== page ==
Monitoring of the trial of Viktor Yanukovych (court session on August 16, 2018)


August 16, 2018 in the Obolonsky District Court of Kiev the hearing was held on the case of former Ukrainian President Viktor Yanukovych, accused of high treason. Despite attempts to formally ensure the implementation of all stages of proceedings related to the observance of the right to a fair trial, in practice, what is happening cannot be called a judicial process that meets international and national standards of justice.

The existence of a confrontation between the defense and the collegiums of the court became obvious. Despite the formally respectful recourse, the participants in the process actually ignore each other. All demands and petitions of defense are simply not taken into account by the court (lawyers are not even given the opportunity to speak). During the session, the court set itself only one goal – to give the prosecutor the opportunity to read out his speech, prepared to speak in the debate while ensuring the nominal presence of at least one lawyer in the courtroom. In such a situation, it is difficult to talk about the objectivity of the lawsuit.

An attempt to ensure the nominal presence of a lawyer in a court session. On August 1, 2018 “public defender” V. Ovsyannikov left the courtroom, due to the court’s refusal to give him time to get acquainted with the case materials before the trial continues. After that, new “free lawyer” Yu. Ryabovol was assigned. Defenders of the ex-president have submitted a statement to the court in which Viktor Yanukovych officially refuses the services of Ryabovol because he already has 5 official defenders (the maximum allowed number) and he does not trust the state attorney. Moreover, Yu. Ryabovol himself stated that he cannot fail to execute the court’s decision on his participation in the case, since this could lead to his criminal prosecution. He regarded this situation as pressure on the bar and asked the court to make the only correct decision and to cancel its previous decision to summon the “free lawyer” in the process.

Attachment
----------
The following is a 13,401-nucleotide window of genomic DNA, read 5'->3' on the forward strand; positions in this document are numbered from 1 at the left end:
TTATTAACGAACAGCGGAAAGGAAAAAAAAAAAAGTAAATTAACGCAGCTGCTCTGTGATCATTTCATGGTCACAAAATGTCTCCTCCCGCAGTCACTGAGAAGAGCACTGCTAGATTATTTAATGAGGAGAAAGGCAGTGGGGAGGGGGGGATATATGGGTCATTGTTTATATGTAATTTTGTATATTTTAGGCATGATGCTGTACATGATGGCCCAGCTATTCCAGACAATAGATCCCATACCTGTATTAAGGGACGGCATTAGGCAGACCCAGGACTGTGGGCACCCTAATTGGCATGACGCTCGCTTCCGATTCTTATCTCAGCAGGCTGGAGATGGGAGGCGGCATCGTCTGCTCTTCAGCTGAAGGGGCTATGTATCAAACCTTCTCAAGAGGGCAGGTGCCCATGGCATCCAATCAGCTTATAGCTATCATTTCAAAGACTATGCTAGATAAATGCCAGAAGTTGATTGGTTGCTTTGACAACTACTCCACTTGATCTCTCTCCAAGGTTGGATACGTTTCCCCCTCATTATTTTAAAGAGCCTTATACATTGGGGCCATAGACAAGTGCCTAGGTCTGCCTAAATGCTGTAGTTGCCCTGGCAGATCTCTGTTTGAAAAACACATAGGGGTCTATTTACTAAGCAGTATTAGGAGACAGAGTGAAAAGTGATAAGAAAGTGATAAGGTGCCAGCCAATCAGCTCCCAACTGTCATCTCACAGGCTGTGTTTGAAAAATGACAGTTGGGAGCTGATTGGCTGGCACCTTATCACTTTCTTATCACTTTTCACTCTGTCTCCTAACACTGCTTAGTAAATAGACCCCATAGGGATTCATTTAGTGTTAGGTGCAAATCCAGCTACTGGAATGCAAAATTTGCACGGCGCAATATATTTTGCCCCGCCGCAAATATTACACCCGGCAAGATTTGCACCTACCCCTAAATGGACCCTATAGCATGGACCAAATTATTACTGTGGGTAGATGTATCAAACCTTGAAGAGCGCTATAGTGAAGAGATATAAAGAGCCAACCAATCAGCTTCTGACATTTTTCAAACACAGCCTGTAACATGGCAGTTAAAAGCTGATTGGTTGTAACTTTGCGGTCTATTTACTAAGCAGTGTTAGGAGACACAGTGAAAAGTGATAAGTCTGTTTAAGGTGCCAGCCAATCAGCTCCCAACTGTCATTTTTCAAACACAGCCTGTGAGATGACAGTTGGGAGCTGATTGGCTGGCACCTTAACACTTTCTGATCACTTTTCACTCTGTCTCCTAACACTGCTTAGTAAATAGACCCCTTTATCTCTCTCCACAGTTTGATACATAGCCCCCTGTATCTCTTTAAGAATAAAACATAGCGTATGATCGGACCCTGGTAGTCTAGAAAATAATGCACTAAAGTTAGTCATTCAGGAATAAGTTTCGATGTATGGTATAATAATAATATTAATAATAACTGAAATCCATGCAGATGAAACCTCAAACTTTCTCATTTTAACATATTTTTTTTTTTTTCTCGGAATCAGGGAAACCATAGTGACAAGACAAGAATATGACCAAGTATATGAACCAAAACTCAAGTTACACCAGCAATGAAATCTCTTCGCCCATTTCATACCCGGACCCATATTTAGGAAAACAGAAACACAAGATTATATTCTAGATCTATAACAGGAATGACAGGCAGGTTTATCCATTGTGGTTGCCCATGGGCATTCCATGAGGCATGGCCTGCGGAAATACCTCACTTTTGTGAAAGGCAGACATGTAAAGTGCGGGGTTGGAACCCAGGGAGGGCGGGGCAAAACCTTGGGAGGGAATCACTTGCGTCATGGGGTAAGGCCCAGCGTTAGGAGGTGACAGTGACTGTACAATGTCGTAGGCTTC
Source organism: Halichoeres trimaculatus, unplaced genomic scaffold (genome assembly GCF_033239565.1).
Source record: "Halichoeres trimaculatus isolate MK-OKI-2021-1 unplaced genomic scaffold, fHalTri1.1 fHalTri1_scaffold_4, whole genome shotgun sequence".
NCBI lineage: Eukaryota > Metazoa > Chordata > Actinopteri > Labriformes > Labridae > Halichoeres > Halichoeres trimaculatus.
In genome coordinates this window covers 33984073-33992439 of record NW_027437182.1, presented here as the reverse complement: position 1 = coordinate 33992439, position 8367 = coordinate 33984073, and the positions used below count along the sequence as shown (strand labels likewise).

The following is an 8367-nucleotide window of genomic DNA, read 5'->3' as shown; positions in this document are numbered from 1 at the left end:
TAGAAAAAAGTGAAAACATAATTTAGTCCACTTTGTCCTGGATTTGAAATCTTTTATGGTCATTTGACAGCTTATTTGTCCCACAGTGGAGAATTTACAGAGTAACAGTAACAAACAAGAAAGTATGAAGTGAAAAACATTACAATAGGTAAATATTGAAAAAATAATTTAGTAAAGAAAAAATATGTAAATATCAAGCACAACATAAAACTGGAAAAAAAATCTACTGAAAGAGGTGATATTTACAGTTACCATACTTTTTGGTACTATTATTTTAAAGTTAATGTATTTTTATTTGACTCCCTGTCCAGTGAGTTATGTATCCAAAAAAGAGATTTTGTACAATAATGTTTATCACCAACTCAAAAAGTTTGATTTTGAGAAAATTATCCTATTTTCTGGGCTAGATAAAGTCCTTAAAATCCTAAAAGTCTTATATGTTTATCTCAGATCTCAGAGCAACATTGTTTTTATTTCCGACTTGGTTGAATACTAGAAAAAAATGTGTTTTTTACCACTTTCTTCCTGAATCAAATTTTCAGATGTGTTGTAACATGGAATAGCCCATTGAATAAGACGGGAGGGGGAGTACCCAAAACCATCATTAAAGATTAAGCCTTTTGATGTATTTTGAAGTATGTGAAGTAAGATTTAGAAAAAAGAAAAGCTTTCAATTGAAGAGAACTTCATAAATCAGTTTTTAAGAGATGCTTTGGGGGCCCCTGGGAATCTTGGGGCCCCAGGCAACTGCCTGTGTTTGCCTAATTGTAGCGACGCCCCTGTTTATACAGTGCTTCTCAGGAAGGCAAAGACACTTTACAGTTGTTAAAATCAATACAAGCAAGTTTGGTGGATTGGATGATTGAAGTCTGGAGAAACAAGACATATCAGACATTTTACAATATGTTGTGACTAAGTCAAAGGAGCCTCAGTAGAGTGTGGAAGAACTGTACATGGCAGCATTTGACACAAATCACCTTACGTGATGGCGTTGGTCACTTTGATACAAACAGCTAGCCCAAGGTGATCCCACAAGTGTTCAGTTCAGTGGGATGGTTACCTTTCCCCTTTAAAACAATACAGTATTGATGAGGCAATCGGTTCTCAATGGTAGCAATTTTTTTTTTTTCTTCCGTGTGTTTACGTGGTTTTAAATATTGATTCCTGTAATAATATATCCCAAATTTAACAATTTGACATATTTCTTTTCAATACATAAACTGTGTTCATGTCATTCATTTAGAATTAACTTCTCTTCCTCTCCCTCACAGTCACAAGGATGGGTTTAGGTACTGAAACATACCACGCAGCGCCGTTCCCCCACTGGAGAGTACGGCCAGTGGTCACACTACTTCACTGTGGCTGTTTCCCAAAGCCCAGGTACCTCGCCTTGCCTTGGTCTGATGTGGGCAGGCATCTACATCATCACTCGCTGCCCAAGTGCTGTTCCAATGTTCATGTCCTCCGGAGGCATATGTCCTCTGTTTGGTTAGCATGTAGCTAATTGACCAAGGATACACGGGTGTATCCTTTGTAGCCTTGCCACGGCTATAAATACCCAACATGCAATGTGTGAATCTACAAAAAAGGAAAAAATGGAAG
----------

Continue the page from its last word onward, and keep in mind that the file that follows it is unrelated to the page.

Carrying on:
Despite the defendant’s statement, the presence of the maximum number of lawyers allowed (Paragraph 3, Article 46 of the Criminal Procedure Code states: “No more than five defenders of one accused can participate in a trial at the same time”) and the public confession of Yu. Ryabovol in that he is compelled to take part in the process under the threat of criminal prosecution; the court refused to satisfy Viktor Yanukovych’s statement and left the “public defender” in courtroom. This situation not only contradicts the principle of fair trial, but also creates a dangerous precedent when a convenient “state attorney” is introduced into the process, whose task is to ensure the formal presence of a lawyer in the courtroom. Experts of the International Society for Human Rights have repeatedly stated that such a negative trend exists in Ukraine.

In protest V. Yanukovych’s defenders tried to prevent Yu. Ryabovol from entering the courtroom, however, the presiding judge V. Devyatko ordered the police to bring lawyers to the courtroom “for the observance of Yanukovych’s rights”. As a result, at the entrance to the courtroom there was a clash between the defenders of the ex-president and the police. Lawyer V. Serdyuk said that police officers tried to destroy the original written statement of Viktor Yanukovych, in which he refuses the services of lawyer Yu. Ryabovol. During the confrontation, the representative of the International Society for Human Rights, present at the hearing, informed the Secretariat of the Commissioner for Human Rights of the Verkhovna Rada of Ukraine about the violations of the right to a fair trial.